The U.S. Coast Guard faced a number of significant events in 2019—from a 35-day government shutdown that saw active, reserve, civilian, and retired members missing a payday for the first time in the service’s history, to interdicting semisubmersibles, to dramatic search-and-rescue cases in response to Hurricane Dorian, to enhanced operations in the Indo-
Pacific and Oceania.
In addition, in spring 2019, Commandant Admiral Karl Schultz indicated in the annual State of the Coast Guard address that the service was reaching a “tipping point” regarding readiness. “In a modestly funded organization like the Coast Guard, this has resulted in deferred maintenance, a strained and undersized workforce, and antiquated information systems,” he said. “And we continue to face an extensive shore infrastructure backlog that now exceeds $1.7 billion. That’s particularly problematic for an organization with facilities spread far and wide across the nation.”
Schultz, who previously served as Atlantic Area Commander, added, “Clearly, I don’t think there is a better investment of a federal taxpayer dollar than the Coast Guard. We’re a modestly funded organization, and we do good things with those dollars.”1
Throughout 2019, the Coast Guard continued to interdict illegal narcotics, migrants, and illegal fishing. But March through July was an especially busy period stopping narcotraffickers.
In April, the USCGC Waesche (WMSL-751) offloaded a significant amount of cocaine interdicted within the maritime global commons off the eastern Pacific Ocean from February to late March.
“The offload that you see behind me, the bales of cocaine, represents a successful example of the cycle of justice,” noted Rear Admiral Nathan Moore, who at the time was deputy commander of Coast Guard Pacific.
Then on 19 June, a Coast Guard law enforcement detachment boarding team deployed from the USCGC Munro (WMSL-755), under the command of Captain Jim Estramonte, interdicted a 40-foot self-propelled semisubmersible in the eastern Pacific Ocean carrying 17,000 pounds of cocaine valued at $232 million. The video clip of the stop—showing Coast Guardsmen banging on the hatch—made the nightly news on several national TV outlets. The interdiction also was picked by NBC Today host Willie Geist as the #4 “Highs” for 2019.
“This is as satisfying as it gets. It’s the largest [bust] in the Coast Guard since 2015,” Captain Estramonte told ABC News. “The crew is ecstatic, everyone plays a part in it, not just the folks on deck doing the boarding. . . . It was an all-hands-on-deck evolution.”2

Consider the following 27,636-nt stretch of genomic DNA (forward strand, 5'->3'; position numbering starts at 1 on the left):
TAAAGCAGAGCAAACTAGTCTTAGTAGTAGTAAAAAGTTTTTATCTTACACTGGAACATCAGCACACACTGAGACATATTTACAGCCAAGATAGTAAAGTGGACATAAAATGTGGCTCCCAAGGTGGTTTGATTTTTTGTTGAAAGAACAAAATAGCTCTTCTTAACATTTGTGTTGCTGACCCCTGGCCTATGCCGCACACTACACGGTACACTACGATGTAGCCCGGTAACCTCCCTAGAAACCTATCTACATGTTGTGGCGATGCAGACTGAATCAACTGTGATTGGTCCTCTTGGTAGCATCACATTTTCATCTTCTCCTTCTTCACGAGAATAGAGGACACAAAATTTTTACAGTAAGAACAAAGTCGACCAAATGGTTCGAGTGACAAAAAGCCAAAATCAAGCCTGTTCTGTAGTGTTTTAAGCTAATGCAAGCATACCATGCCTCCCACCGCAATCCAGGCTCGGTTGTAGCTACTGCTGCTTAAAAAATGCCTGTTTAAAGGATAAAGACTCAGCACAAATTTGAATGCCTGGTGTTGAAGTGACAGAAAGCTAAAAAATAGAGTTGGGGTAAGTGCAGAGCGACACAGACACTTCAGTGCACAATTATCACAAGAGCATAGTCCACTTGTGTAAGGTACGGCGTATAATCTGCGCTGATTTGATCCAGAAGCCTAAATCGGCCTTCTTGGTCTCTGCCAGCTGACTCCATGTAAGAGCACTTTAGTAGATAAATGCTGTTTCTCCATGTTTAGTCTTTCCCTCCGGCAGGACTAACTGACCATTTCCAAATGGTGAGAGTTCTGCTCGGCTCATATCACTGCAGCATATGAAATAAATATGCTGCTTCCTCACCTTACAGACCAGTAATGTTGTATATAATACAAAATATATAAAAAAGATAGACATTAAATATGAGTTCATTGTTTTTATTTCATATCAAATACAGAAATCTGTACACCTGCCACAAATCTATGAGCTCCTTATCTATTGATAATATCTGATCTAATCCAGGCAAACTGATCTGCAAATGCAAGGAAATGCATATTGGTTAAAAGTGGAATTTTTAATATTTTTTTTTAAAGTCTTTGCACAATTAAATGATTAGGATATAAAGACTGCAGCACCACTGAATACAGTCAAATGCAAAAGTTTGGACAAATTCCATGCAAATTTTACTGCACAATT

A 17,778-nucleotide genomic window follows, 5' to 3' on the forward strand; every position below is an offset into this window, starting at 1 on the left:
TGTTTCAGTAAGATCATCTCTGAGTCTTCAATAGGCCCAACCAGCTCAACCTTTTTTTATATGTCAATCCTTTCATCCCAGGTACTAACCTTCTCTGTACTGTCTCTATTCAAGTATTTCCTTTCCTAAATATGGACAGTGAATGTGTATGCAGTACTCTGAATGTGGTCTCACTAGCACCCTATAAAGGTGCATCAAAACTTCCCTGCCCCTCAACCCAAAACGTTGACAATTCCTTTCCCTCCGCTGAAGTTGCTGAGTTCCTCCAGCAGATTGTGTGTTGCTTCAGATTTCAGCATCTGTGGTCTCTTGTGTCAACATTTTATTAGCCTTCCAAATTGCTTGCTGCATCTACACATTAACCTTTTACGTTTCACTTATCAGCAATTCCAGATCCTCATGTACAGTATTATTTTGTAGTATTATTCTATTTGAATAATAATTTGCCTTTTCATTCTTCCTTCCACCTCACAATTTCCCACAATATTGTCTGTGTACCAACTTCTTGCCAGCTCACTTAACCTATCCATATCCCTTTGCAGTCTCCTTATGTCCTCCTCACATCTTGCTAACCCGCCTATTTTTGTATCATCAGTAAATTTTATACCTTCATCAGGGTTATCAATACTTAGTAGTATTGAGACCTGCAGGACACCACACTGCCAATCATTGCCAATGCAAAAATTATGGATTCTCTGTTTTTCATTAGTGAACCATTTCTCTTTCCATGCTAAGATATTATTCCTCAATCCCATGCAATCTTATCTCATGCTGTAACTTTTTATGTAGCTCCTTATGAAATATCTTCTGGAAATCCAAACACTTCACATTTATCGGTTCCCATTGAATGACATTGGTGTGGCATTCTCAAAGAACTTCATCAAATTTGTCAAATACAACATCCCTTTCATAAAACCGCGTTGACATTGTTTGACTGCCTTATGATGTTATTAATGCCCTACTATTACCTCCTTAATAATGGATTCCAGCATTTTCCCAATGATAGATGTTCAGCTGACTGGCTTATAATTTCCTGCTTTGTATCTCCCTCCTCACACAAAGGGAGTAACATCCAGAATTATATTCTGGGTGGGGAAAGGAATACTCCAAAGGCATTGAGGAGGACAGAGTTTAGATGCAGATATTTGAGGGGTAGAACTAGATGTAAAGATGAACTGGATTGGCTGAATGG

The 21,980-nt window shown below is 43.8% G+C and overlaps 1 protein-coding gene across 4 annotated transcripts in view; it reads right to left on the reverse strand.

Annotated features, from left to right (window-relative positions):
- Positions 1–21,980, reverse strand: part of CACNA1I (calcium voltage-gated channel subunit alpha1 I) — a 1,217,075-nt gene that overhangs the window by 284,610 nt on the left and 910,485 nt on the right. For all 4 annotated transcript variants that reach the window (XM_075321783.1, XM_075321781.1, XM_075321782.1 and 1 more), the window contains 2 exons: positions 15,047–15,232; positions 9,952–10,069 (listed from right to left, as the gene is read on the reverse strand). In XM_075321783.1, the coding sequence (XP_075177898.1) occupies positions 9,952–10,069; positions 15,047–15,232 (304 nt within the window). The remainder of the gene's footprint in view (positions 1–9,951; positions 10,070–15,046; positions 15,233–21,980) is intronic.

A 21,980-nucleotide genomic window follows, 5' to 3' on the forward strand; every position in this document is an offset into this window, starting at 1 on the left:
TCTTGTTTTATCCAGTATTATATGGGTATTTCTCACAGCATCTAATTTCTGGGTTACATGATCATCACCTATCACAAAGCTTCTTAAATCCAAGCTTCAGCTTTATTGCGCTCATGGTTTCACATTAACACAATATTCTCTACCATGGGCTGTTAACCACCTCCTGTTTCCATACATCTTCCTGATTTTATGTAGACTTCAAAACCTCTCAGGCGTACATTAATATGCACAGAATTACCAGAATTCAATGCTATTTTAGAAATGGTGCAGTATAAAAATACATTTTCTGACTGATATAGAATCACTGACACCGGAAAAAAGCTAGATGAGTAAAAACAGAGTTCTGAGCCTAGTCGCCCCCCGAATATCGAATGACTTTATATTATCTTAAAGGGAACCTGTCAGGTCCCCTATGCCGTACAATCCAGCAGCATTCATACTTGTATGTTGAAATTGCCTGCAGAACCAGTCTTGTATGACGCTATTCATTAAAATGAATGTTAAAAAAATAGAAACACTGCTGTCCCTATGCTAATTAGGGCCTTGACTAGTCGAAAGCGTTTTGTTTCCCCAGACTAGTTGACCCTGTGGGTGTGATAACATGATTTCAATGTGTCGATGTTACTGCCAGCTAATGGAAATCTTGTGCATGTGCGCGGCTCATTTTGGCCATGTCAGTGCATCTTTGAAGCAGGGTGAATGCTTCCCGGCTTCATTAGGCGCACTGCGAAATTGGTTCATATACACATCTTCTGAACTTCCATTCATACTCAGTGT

In May through July the cutter fleet had 14 other interdictions totaling 39,000 pounds of cocaine and 933 pounds of marijuana, with an estimated value of $569 million.
As the year came to a close, the Coast Guard did not slow down. The USCGC Bertholf (WMSL-750) alone conducted three busts totaling 5,851 pounds of cocaine valued at more than $100 million.
Hurricane Response & Search and Rescue
In September, the service was deeply involved in both the international and national response to Hurricane Dorian, as the storm ravaged the Bahamas and came ashore in South and North Carolina.
Dorian formed on 24 August 2019 and gradually strengthened, becoming a hurricane on 28 August. A period of rapid intensification followed. On 31 August, the storm became a Category 4 hurricane, growing less than a day later to Category 5—with top sustained winds of 185 mph—and inflicting $3.4 billion in damages in the Bahamas.
The Coast Guard response was immediate. By 2 September the service had launched MH-60 Jayhawk helicopters to begin rescuing people in distress, and on 7 September, Jayhawks conducted surveys of the devastation. For the next two weeks as the citizens of the Bahamas slowly recovered, much-needed food and medicine was delivered by Coast Guard HC-130 Hercules aircraft. In all, rescue crews received 1,388 search-and-rescue calls, conducted 136 aviation sorties and 62 surface sorties, and rescued 407 people.
Television programs such as The Deadliest Catch highlight the search-and-rescue work done by the Coast Guard offshore; however, the service also plays a key role in rescuing people on inland waterways. Last March, Coast Guard Station Marblehead, Ohio, received word that up to 100 ice fishermen were stranded on an ice floe near Catawba Island in western Lake Erie. The service launched both air and surface assets, augmented by local fire and emergency medical services and the Ohio Department of Natural Resources. Coast Guard Station Marblehead established an extraction point and command post on Catawba Island with the Sandusky Fire Department so people could be triaged. Forty-six fishermen were rescued by the combined efforts of the two Air Station Detroit MH-65 Dolphin helicopters and the combined flotilla of first responder and Coast Guard small boats. An estimated 100 others were “self-rescued,” as many had fallen in the icy water and swam to safety.
With interest in the Arctic and Antarctica continuing to grow, the icebreaker USCGC Polar Star (WAGB-10) successfully completed a 105-day deployment to Antarctica in support of Operation Deep Freeze. “This year marks the 63rd iteration of the annual operation,” noted Coast Guard Pacific Area Commander Vice Admiral Linda Fagan. “The Polar Star crew departed Seattle on November 27 for their sixth deployment in as many years and traveled 11,200 nautical miles to Antarctica.”
The 43-year-old cutter conducts the annual joint military mission to support the National Science Foundation, the lead agency for the U.S. Antarctic Program. This year, the Polar Star crushed through 6–10-foot ice, breaking a channel to allow the M/V Ocean Giant to get 10 million pounds of vital supplies to the McMurdo station.